View Full Version : Acorns
In order to upset the local squirrels, I've just gathered up a moderate number of acorns.
I've boiled them to soften the shells, shelled them, brought the result up to the boil several times (fresh water each time), washed them and they're now drying in the oven.
Anything I should be doing differently? Maybe only discusses them as a coffee substitute, but currently they taste/feel a bit like chestnuts.
Of course, the right way to upset the squirrels would be to harvest the acorns whilst still inside the squirrel... :twisted:
I'll post some recipes later when I dig out my books. You have what is singularly the richest single food source in the plant kingdom. You can boil the mast or simply repeatedly rinse in water until it washes clear. That solution of tannic acid is also usefull as an antiseptic and preparing leather ( hint, ever hear of "oak tanned leather?) Acorns can be prepared as a mush soup, breads or biscuits ( what we call cookies) just to name a few common fares. What should you be doing, besides worrying the squirrels? What is the local health of your oak population? Are they all ancient matriarchs surrounded by development, or is there a healthy mix of younger trees and saplings? If not, I would select a handfull of select acorns and start a small nursery. Keep track of where each group came from. Oaks can have very subtle genetic variation reflecting local environments. Now bush practitioners 100 years from now will have acorns.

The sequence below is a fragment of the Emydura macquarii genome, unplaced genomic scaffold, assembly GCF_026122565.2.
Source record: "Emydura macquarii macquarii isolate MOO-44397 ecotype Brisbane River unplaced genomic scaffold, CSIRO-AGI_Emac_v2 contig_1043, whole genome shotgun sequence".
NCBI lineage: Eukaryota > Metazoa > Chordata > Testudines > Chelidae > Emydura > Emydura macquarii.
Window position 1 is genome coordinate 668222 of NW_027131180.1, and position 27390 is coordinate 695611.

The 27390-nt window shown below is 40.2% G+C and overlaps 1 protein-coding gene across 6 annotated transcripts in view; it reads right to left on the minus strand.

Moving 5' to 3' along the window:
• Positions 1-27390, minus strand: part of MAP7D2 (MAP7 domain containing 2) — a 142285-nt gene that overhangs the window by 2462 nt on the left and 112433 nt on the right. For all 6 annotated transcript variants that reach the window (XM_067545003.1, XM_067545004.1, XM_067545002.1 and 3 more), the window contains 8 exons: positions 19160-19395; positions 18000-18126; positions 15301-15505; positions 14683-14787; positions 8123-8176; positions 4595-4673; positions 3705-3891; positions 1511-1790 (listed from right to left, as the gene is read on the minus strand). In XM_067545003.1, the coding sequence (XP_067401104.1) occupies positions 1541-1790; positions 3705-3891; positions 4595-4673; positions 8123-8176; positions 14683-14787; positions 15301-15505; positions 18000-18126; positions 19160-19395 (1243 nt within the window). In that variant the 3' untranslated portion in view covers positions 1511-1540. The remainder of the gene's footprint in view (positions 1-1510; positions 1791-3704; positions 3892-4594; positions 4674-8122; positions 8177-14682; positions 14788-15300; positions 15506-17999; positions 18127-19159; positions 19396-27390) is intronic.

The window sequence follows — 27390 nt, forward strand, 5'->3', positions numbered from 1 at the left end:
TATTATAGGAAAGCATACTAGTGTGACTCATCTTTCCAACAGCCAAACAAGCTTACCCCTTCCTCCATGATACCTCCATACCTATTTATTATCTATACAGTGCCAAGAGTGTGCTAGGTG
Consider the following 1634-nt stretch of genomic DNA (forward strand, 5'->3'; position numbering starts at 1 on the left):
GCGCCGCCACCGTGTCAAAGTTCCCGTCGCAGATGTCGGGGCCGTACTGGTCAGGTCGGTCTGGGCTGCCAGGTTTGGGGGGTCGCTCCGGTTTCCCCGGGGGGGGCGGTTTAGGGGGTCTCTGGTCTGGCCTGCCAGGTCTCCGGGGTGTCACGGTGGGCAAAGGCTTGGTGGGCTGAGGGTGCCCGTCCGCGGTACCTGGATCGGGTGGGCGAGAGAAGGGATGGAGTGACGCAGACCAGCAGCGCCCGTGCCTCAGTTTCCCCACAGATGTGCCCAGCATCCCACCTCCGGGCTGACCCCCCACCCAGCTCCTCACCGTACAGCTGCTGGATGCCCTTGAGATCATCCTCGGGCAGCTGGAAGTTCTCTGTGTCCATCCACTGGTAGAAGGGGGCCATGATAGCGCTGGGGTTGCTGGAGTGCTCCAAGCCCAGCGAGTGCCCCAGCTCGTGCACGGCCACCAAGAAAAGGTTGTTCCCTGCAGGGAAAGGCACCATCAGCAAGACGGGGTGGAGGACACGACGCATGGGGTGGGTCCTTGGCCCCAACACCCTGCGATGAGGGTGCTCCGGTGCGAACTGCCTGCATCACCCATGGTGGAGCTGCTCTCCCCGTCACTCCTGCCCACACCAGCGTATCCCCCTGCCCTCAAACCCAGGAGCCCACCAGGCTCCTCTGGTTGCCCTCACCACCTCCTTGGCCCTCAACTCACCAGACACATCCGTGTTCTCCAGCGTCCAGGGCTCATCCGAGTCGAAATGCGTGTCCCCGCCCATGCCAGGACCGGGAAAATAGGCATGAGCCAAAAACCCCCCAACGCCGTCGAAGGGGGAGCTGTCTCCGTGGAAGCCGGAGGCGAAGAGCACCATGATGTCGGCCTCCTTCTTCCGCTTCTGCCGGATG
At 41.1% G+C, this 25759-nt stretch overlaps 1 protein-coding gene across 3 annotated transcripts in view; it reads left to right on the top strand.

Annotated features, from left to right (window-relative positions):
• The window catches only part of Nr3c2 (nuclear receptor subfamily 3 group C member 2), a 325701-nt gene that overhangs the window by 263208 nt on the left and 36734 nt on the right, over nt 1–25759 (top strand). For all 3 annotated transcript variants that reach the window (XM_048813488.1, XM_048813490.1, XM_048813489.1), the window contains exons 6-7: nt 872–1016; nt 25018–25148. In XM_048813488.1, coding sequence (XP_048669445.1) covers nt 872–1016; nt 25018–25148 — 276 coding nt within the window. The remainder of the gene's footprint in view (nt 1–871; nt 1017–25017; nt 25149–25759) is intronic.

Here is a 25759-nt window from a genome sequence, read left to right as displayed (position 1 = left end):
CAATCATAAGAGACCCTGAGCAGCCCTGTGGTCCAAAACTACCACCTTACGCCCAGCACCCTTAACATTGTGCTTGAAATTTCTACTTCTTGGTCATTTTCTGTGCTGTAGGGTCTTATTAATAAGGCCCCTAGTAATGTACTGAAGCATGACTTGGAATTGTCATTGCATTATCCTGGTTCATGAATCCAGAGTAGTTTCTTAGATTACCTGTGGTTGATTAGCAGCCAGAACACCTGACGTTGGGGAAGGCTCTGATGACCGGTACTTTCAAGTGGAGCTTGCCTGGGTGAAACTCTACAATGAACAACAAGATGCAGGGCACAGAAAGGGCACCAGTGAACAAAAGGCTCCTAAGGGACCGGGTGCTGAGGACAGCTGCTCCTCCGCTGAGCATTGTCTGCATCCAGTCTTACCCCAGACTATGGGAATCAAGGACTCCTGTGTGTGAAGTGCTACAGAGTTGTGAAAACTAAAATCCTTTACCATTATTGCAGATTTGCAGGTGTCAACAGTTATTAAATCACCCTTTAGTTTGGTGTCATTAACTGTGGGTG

here's a handy link with a couple of recipes
I should have said - I made up acorn biscotti at the start of the week. All gone now... I took some into work and offered them round - only one person refused to eat them point-blank (he's still miffed that I introduced him to durian). The rest pronounced them delicious.
I have been to Thousands Oaks CA (got a relative that is estate manager for Tom Selleck and the acorns you have over there are massive compared to the ones in the UK. Don't know how this will affect your recipe's.
OMG! I met your relative at The Hare and the Hound import shop! The Sellecks are lovely people and I have talked with both several times ( Jilly is prettier.) It really hurts to see this wonderfull foodsource reduced from dietary staple to something to be swept off the sidewalks ( paths over there?) I easily gather 55 gallons each crop. Most of that is packed into the countryside for the deer. There is no difference in recipes, but every oak species has a different flavour.